Reading Lucy by Jamaica Kincaid was one of the first times I felt myself becoming possessive of a character. I remember one instance where I ended up verbally sparring with my classmates about Lucy’s character and her choices in contrast to her white employer. Having to defend Lucy’s character against my classmate’s ire was one of the first times I found myself experiencing the fact that I, as a Black woman, experience life and literature differently than my white peers.

London: Books I read Studying Abroad

Books featured:
-"White Teeth" by Zadie Smith
-"Quicksand" and "Passing" by Nella Larsen

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London is one of the first study abroad trips I took as a college student that involved literature specifically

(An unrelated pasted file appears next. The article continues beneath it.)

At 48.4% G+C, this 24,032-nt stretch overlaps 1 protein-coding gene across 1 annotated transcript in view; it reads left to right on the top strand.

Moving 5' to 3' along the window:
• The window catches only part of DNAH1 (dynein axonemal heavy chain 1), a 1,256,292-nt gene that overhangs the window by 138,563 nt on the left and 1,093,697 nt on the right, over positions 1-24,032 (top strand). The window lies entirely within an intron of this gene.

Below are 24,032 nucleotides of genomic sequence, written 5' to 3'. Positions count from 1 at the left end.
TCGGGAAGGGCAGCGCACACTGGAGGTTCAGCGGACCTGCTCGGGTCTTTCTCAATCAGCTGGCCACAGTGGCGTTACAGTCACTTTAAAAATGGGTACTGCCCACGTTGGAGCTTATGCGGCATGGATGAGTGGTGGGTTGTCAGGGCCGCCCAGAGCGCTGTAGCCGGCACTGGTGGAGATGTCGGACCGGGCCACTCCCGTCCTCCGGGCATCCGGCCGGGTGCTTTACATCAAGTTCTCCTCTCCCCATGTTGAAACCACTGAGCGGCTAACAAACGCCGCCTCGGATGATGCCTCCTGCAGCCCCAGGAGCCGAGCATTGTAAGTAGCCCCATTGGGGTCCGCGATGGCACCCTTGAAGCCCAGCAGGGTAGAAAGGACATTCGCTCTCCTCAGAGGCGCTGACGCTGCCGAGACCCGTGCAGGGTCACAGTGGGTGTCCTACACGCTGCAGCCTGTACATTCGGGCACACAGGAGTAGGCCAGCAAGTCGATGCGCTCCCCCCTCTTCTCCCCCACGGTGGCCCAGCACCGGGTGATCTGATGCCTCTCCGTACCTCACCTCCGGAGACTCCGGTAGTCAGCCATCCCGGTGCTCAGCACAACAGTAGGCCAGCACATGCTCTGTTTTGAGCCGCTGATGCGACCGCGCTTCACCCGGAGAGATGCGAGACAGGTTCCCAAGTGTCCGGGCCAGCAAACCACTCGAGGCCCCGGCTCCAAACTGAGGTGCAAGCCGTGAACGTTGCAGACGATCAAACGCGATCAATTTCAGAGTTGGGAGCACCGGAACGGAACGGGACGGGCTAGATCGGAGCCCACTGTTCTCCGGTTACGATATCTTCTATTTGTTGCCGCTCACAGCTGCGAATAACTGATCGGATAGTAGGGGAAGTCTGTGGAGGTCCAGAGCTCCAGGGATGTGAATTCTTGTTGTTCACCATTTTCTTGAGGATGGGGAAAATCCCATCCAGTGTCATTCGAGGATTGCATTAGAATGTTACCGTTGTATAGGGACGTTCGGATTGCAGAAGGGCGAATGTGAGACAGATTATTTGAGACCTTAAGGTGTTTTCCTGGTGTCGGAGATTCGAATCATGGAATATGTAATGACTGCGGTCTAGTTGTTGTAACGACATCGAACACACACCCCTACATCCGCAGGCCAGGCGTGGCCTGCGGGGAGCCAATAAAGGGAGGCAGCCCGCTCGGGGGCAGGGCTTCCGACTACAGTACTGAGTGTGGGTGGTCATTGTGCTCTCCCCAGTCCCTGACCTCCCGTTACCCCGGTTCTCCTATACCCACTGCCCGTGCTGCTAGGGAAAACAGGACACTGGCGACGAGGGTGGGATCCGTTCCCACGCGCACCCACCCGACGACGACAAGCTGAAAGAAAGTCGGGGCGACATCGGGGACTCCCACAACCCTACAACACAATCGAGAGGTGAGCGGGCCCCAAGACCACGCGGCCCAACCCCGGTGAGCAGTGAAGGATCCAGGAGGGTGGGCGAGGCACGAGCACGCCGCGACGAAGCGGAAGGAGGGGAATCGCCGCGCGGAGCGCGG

If I could give anyone advice to someone in their 20s who has the means, I would say to try and get out of your comfort zone and travel to new places. If you can, travel and travel widely.

Throughout my time in school, I’ve had the chance to travel to three locations to study abroad as student. As an undergraduate, I went to Florence, Italy and London, England to study film and literature for a semester as a junior and senior. During my graduate education, I spent the summer learning about social work practices and social justice issues in Prague, Czech Republic.

My favorite experience by far is the Fall semester I spent as a senior in London. During this semester, I read Zadie Smith for the first time and Nella Larsen, which my best friend introduced me to when we were Sophomores by gifting me a copy of her novels, Passing & Quicksand.